Take the 2-minute tour ×
Stack Overflow is a question and answer site for professional and enthusiast programmers. It's 100% free, no registration required.

I have here a simple question related to Java. Let's say you have an int array as instance variable:

int[] in = new int[5];

So, now by default it contains 5 zeros. But what if you have the same array as local variable. Does it get initialized to zeros? That is not a homework, I am learning Java language. Best regards

share|improve this question
    
But I want some discussion to let me realize the underlying logic, but not only memorize the answer. –  uml Nov 22 '12 at 11:38
    
@uml for better understanding see rohit jains answer :) –  PermGenError Nov 22 '12 at 11:41

7 Answers 7

up vote 22 down vote accepted

First thing to understand is that, local varibles are stored on stack which are not initialized explicitly with their default values. While instance variables are stored on Heap, and they are by default initialized with their default value.

Also, objects are also created on Heap, regardless of whether an instance reference variable is holding its reference, or a local reference variable.


Now, what happens is, when you declare your array reference like this as local variable, and initialize it with an array: -

int[] in = new int[5];

The array reference (in) is stored on stack, and a memory is allocated for array capable of holding 5 integer elements on heap (Remember, objects are created on Heap). Then, 5 contiguous memory location (size = 5), for storing integer value are allocated on Heap. And each index on array object holds a reference to those memory location in sequence. Then the array reference points to that array. So, since memory for 5 integer values are allocated on Heap, they are initialized to their default value.

And also, when you declare your array reference, and don't initialize it with any array object: -

int[] in;

The array reference is created on Stack (as it is a local variable), but it does not gets initialized to an array by default, and neither to null, as is the case with instance variables.


So, this is how allocation looks like when you use the first way of array declaration and initialization: -

"Your array reference"
     "on stack"    

       |    |          "Array object on Heap"
       +----+                  
       | in |---------->  ([0, 0, 0, 0, 0])
       +----+
       "Stack"                  "Heap"
share|improve this answer
1  
+1 very very good explanation.. –  Nandkumar Tekale Nov 22 '12 at 13:28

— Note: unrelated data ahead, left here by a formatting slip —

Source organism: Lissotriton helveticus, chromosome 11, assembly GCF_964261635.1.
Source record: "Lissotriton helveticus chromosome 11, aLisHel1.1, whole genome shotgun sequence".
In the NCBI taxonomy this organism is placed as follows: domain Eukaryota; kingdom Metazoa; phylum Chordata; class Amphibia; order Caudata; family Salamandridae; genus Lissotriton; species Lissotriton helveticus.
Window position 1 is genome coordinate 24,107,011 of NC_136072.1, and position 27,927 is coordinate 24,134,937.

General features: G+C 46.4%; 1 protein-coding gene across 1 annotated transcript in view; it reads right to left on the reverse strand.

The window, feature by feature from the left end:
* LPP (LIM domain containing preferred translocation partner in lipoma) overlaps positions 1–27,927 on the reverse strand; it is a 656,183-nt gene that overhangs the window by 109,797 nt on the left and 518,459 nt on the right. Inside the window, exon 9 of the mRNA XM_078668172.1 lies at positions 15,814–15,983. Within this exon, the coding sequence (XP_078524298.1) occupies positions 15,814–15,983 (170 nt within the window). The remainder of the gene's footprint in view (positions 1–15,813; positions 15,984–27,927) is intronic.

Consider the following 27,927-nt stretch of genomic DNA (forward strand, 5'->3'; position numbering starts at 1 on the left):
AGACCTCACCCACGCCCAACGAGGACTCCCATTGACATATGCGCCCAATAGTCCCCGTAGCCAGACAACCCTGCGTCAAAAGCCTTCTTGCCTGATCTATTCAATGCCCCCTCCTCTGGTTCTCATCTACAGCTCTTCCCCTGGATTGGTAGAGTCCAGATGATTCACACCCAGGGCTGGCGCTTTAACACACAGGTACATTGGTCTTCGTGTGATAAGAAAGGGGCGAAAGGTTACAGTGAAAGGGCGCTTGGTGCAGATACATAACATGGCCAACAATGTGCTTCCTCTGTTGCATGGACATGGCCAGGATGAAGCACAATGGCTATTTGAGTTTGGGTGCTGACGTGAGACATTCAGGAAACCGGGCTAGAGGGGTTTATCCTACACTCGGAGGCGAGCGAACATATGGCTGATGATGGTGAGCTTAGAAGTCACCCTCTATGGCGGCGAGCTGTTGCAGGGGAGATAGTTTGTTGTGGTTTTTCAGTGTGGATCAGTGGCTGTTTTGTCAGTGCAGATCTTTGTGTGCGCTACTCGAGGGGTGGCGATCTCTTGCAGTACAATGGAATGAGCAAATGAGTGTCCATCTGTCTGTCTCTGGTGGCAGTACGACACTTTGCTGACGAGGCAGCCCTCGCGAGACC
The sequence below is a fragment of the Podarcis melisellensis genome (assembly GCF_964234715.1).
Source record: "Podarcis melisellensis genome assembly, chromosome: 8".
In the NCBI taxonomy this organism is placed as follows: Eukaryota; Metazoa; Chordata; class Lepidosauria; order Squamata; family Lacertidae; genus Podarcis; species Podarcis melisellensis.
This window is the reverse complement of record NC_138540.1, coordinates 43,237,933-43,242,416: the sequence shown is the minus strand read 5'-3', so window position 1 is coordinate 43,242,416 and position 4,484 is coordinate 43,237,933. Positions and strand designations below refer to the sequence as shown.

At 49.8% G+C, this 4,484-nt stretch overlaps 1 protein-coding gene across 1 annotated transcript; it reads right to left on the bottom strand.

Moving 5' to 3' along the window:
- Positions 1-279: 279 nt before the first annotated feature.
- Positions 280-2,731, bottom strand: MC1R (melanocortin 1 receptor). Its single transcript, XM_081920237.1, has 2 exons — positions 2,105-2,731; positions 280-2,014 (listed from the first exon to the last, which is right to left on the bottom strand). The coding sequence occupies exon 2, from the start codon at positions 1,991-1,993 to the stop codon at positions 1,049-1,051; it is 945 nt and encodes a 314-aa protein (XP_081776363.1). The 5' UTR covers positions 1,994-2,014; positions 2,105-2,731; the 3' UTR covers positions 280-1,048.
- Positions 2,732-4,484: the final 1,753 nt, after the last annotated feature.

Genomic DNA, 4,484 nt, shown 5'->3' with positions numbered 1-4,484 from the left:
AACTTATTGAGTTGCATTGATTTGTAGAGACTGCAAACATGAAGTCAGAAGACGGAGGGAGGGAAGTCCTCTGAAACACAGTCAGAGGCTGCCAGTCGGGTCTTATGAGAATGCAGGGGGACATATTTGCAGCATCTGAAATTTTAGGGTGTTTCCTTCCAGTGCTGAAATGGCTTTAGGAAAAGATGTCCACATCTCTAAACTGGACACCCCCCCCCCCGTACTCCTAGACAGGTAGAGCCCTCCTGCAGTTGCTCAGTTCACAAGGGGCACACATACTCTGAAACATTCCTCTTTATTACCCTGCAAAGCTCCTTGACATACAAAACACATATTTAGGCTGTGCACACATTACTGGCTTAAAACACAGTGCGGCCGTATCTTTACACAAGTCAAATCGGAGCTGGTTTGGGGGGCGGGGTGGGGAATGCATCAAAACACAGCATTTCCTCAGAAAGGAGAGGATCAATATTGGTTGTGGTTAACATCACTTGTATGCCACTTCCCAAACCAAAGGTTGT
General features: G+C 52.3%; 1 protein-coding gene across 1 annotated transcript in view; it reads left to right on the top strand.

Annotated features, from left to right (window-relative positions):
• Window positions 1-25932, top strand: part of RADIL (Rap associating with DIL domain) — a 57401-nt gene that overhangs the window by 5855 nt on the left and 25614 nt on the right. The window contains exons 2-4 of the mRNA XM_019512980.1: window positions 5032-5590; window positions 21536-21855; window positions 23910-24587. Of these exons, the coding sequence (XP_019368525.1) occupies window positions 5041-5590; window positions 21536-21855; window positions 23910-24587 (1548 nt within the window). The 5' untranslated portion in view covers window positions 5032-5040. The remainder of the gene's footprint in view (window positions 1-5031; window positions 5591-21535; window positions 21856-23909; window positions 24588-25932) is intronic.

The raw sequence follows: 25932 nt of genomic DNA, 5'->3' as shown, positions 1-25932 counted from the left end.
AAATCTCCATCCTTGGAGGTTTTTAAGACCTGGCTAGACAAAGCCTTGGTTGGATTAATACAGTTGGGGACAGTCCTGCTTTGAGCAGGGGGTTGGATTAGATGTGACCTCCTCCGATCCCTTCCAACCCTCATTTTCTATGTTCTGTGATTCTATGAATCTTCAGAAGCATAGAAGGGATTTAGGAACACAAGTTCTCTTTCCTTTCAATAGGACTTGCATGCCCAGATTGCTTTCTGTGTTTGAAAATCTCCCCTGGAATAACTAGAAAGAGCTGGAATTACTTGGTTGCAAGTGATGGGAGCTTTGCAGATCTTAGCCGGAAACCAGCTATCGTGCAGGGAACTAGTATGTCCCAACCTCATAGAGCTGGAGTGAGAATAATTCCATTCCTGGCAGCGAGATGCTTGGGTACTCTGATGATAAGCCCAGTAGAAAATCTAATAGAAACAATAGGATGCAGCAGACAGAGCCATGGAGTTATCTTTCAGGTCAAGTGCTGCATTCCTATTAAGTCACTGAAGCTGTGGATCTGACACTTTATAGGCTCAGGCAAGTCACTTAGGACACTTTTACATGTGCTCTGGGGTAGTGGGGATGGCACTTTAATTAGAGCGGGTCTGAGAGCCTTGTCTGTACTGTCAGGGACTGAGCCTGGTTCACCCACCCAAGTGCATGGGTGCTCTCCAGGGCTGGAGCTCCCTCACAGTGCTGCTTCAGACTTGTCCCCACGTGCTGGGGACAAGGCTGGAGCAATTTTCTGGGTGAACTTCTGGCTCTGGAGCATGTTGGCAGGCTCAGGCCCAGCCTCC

It is the same thing if you do :

int[] in = new int[5] as instance variable or local variable. The array object in will contain zeros in both cases.

Difference would be if you would do something like :

  1. Instance variable : int[] in; (it is initialized with null), and the in object will live in heap space.

  2. Local variable : int[] in; (it has to be initialized by the user) will live in stack

share|improve this answer

For primitive type arrays it is initialized to their default values. In the documentation it says :

a single-dimensional array is created of the specified length, and each component of the array is initialized to its default value

For the integer type default value is 0.

share|improve this answer

yes

public void method() {
    int[] in = new int[5];
    System.out.pritnln(in[0]); //output in 0
}

In this case, your Array is a local variable, all you need is to initialize your array. once you initialize you array, voila your array element**s get their **default values.

share|improve this answer
    
Why does it contain zeros? The local variable needs to be initialized explicitly. –  uml Nov 22 '12 at 11:31
    
your array is the local variable in this case, not its elements, you initialized you array so, the element sin the array get their default values :) –  PermGenError Nov 22 '12 at 11:32

Yes, when you initialise an array the contents will be set to the default value for that type, for int it would be 0 and for a reference type it would be null.

If you initialise an array and inspect the contents you can see this for yourself:

...
final int[] in = new int[5];

for (int i = 0; i < in.length; i++) {
    System.out.println(in[i]);
}
...

This will print:

0
0
0
0
0
share|improve this answer

THe Array Doesn't Contain 5 zeroes when you instantiate it as a local variable.

share|improve this answer
    
So, what does it contain? Garbage? –  uml Nov 22 '12 at 11:28

It does not really matter whether the declares array in an instance variable or a local variable it will get initialized to the default value.

Each class variable, instance variable, or array component is initialized with a default value when it is created.

As per JLS

An array initializer creates an array and provides initial values for all its components.

share|improve this answer

Your Answer

 
discard

By posting your answer, you agree to the privacy policy and terms of service.

Not the answer you're looking for? Browse other questions tagged or ask your own question.